The ‘infinity’ or not refers to the microscope tube length that the objective is designed for. Usually the lens will say 160 or the infinity symbol somewhere. Those do not, which probably means 160mm, but you should be able to look up with all the details on those lenses.
silly question, since I know little about optics.
No mater which objective we use, we always need this lens, even if it is infinity corrected?
Yes. The lens is the same for different objectives. The positioning is different, so you have a different printed part to hold the objective, f=50mm lens and camera depending whether the objective is infinity corrected or not.
Is there a minimum objective magnification one can use?
I put a x5 and this is the best calibration I can get.
With higher magnifications I had better calibrations.
Also should the brightest spot of the condenser be focused on the sample or elsewhere?
5× has a big field of view and can be broader than the area illuminated by the LED with the condenser in place. You can see the image of the LED and its wires in your calibration image. Using a diffuser will help, and it is always best to diffuse the LED anyway. Use some fine sandpaper to roughen the LED slightly is probably easiest.
The other issue with low magnification lenses is that the movement is slow. The motors will translate across the field of view of 100× lens pretty fast, and in an acceptable time for a 20× lens. For 5× it is going to feel slow. The z-axis range will also be limited and the movement will be slow, for the kind of distances you are likely to be using with 5×.
Conceptually a simple way to have faster speed at the larger step size that you need would be to swap the big and small gears on the motor and actuator. Rather than gearing down a factor of two, that would gear up a factor of two. It would all fit, but the mounting at the centre of the two gear types is different so you cannot just swap.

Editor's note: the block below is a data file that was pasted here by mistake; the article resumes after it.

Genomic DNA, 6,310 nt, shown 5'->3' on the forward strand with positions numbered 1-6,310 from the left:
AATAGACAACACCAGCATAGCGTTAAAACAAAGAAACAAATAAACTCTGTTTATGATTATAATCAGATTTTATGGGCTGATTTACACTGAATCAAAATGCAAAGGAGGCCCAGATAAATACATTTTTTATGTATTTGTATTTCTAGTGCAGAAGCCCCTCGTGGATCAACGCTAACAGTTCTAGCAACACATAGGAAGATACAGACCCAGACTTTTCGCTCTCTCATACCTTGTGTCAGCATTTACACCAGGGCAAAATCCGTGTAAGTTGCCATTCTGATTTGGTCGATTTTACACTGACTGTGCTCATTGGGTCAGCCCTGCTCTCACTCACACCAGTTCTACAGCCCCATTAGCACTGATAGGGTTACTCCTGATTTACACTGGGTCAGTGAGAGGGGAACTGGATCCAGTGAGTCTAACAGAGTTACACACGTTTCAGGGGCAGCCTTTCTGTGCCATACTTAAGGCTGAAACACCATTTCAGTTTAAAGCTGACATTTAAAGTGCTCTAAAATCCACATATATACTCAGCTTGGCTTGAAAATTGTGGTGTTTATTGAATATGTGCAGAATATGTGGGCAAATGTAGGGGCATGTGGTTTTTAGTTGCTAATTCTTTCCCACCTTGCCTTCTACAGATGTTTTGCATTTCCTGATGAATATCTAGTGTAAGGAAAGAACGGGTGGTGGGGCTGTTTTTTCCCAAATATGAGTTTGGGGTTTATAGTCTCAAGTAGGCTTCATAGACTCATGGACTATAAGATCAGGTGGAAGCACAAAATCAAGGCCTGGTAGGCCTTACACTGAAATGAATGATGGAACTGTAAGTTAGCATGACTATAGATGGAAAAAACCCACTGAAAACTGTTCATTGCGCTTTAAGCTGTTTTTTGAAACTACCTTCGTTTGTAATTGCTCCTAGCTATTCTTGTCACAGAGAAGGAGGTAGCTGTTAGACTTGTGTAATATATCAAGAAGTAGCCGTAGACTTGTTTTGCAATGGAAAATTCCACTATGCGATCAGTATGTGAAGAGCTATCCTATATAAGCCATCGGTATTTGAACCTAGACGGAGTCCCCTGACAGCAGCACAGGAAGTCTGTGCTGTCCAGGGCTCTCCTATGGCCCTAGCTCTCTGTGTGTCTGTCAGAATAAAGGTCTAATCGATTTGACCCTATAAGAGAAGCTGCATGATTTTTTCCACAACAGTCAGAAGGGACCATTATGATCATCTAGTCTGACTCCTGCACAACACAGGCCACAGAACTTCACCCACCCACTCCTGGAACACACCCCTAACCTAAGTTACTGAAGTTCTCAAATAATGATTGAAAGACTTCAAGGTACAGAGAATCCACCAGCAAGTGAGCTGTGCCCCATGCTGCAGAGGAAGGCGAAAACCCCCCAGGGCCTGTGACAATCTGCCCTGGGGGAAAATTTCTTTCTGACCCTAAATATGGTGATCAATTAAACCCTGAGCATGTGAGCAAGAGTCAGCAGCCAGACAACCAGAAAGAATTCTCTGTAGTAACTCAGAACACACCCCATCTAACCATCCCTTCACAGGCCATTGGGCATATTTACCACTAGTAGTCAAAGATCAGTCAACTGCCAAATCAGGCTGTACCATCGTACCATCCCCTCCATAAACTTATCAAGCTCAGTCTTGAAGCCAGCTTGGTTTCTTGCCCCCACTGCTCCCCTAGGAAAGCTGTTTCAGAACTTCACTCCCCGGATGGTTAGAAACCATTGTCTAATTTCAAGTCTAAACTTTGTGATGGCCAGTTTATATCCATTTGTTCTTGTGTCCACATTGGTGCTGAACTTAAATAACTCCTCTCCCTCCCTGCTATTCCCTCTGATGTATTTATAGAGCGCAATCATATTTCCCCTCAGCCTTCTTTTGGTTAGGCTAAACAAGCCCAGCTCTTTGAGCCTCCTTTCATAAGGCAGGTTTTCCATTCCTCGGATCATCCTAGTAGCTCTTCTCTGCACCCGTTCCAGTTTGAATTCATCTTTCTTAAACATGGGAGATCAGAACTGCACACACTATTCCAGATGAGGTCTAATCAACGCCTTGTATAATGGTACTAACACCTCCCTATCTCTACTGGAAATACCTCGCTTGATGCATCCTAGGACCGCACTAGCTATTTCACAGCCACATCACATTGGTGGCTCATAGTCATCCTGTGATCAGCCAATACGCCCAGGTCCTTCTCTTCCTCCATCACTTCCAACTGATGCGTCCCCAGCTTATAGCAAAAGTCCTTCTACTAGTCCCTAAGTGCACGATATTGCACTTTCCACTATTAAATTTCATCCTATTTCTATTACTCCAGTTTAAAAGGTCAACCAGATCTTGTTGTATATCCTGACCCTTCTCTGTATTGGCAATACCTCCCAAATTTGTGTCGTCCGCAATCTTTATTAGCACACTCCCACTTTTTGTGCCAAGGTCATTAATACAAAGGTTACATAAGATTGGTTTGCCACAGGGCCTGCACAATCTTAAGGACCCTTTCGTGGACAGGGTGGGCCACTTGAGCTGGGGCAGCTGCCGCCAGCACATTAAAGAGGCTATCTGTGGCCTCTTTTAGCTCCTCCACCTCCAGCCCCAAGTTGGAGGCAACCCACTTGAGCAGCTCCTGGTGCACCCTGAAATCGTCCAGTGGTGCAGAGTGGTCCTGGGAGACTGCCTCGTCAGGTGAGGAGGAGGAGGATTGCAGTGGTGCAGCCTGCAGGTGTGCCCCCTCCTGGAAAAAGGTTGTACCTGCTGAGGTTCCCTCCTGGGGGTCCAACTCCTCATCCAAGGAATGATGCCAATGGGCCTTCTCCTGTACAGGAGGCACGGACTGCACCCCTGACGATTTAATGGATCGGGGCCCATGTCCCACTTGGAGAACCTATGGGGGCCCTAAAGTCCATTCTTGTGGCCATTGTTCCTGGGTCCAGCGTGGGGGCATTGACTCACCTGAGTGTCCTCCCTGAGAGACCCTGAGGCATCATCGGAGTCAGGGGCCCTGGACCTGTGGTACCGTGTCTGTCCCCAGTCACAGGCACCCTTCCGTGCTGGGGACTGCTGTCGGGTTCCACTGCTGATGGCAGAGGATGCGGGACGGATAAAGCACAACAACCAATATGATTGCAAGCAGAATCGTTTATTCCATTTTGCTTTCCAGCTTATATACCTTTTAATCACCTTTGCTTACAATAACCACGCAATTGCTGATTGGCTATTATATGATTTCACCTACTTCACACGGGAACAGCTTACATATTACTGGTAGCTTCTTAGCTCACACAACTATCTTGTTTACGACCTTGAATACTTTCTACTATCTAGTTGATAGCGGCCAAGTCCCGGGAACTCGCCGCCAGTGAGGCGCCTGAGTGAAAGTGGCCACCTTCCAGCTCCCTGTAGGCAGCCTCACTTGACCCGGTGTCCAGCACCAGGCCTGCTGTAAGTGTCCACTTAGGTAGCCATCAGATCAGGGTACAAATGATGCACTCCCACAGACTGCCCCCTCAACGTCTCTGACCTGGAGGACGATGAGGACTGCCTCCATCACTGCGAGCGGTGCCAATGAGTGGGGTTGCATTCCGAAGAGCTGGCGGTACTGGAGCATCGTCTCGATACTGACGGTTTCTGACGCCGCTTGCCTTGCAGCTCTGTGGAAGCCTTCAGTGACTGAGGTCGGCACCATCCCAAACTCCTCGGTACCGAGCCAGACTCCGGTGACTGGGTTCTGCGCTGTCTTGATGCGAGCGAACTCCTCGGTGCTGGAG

By raising a lot the light source I managed to have a uniform illumination and proper calibration.
Now I have an unrelated issue.
I have lost the stream. When I open OpenFlexure connect I get
Restarting the microscope didn’t help
Also what does any of this mean: (I get this when I shut down the micrscope)
I have no idea what the first one is, it looks like the kind of thing where a restart would kick it back to working. As that does not work, try going to the command line on the microscope (either the desktop or SSH). I think there is a command
sudo ofm repair which you could try. Otherwise
sudo ofm update then
sudo ofm upgrade might help.
The second one basically means that it could not find the microscope (because it is off) and do you want to look somewhere else for it (the app does not know that it is just switched off).
Thank you, I managed to fix the issue when I saw this message in the log:
I had to reduce the bitrate from Max to High.
and have good looking images
When moving the stage, does the stage stay perpendicular to the camera/objective or does it tilt?
Just so I know how much one can improve the focus in the image above for example.
actually I am not sure if the focus is the issue
(distance between markers is 100 um)
I am actually having issues with the camera again
Setting this settings as below helped. But I am still getting some lines as below
Do you know what makes this happen? This is using OpenFlexure Connect
EDIT: is it possible to connect locally to the microscope by USB-C?
Really nice clear pictures for the one that works @pristinscope.
The broken up image does not look like a bitrate problem. The main symptom of high quality and a detailed image is that the full frame is not transferred and the app shows a blank white image. The image problem you have looks intermittent during the frame. The camera cables for the Pi camera can be quite picky. Make sure that they are well seated at both ends and that none of the wires could be cracked. The cables are not shielded, which is not usually a problem, but are there big sources of interference around?
The stage stays horizontal as it moves. There will be a very small amount of motion in z when the x-y actuators move, but there should be no tilt as the motion is based on parallelograms.
What could cause interferences?
Also, what could cause the left side of the image to be less in focus?
If the sample was tilted I would expect the opposite side to be out of focus as well.